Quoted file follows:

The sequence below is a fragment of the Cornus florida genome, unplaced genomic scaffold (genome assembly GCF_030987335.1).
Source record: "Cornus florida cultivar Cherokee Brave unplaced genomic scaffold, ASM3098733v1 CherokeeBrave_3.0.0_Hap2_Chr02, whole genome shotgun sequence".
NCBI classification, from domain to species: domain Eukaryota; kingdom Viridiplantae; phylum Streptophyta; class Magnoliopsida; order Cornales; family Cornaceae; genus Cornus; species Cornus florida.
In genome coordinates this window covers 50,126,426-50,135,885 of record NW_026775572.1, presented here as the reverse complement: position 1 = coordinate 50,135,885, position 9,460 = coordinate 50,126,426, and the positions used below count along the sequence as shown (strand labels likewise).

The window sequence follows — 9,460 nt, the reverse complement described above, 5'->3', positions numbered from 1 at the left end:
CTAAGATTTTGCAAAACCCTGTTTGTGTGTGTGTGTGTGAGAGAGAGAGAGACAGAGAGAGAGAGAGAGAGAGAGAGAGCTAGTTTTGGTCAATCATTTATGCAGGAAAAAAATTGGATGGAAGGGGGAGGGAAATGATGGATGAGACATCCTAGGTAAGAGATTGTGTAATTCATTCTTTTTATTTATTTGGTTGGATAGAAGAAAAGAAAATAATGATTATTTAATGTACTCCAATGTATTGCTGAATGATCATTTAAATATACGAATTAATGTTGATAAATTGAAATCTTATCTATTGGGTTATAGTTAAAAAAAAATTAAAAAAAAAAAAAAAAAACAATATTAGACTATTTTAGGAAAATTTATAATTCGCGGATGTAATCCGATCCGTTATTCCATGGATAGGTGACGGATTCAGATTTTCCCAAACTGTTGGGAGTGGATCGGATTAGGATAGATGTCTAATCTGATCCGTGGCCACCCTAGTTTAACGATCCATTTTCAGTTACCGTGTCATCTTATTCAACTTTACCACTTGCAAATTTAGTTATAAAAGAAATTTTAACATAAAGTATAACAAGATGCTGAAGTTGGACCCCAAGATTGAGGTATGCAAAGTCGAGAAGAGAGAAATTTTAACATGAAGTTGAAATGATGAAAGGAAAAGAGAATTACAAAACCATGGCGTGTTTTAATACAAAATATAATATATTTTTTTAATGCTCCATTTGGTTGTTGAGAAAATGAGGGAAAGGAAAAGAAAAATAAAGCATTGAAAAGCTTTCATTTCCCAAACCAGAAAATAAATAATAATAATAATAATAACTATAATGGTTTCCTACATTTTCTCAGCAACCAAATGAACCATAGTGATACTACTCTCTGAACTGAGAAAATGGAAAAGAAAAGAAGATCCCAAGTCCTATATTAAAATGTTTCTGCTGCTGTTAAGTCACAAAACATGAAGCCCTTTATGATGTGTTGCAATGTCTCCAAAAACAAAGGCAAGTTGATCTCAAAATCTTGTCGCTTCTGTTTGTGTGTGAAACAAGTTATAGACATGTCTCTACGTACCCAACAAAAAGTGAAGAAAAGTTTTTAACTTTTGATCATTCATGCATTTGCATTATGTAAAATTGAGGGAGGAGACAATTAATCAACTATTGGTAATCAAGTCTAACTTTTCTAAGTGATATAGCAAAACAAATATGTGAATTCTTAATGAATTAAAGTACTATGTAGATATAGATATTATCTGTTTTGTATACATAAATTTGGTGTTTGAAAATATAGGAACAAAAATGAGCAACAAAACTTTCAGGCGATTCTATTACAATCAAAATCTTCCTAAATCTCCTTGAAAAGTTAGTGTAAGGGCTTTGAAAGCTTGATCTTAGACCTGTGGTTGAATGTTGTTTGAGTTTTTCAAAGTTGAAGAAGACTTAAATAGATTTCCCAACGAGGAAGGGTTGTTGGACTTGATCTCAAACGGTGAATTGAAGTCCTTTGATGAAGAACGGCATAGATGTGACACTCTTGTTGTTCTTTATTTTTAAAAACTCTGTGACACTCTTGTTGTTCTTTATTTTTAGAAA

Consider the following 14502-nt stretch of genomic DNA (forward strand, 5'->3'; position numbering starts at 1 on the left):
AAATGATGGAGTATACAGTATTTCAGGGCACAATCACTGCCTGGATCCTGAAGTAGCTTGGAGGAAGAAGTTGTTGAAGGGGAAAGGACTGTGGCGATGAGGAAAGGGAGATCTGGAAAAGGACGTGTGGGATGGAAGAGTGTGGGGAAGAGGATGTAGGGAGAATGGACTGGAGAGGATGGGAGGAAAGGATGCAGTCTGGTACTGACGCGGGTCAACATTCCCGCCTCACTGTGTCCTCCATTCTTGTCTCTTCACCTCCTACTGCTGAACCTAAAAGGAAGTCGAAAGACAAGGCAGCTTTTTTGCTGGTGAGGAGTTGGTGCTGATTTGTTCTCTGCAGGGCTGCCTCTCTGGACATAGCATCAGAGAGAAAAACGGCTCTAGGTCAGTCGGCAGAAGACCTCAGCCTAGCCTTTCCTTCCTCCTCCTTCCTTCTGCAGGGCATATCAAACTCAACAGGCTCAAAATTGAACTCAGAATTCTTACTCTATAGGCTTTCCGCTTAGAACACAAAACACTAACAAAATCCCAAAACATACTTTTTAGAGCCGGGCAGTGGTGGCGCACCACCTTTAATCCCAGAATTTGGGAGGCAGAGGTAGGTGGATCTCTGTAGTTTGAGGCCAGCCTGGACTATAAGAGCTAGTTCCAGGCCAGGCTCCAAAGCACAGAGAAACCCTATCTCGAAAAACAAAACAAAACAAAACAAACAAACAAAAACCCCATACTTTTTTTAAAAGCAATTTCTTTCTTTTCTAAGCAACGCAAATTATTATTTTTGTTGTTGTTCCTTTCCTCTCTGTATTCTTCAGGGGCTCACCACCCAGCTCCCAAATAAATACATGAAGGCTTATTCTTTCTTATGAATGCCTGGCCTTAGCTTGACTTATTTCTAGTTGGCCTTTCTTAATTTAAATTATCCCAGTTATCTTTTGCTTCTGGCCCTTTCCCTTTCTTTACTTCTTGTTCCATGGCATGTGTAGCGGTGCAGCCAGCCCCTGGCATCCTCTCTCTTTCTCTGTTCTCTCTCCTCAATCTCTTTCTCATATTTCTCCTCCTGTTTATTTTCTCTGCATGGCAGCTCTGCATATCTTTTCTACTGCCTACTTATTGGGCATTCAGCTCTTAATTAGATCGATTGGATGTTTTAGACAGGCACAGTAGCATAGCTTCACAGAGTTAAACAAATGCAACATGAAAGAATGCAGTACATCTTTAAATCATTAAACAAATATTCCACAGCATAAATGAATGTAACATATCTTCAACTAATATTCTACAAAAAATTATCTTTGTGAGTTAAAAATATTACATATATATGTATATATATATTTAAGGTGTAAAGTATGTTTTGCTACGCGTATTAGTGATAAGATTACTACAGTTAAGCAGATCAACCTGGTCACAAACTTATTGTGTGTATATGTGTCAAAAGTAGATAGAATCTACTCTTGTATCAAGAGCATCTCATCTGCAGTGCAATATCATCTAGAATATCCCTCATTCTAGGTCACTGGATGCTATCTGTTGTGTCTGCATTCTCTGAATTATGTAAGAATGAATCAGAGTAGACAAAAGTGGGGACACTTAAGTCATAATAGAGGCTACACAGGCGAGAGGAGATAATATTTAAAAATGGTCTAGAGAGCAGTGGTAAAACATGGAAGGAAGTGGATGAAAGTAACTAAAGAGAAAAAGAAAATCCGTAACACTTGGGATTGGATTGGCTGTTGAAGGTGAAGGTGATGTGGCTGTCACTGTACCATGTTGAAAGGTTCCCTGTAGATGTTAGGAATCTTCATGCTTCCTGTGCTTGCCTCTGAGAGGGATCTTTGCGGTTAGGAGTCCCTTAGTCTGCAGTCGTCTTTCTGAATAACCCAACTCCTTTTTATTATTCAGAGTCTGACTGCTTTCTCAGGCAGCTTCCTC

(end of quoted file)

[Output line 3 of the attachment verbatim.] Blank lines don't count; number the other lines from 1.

NCBI classification, from domain to species: domain Eukaryota; kingdom Viridiplantae; phylum Streptophyta; class Magnoliopsida; order Cornales; family Cornaceae; genus Cornus; species Cornus florida.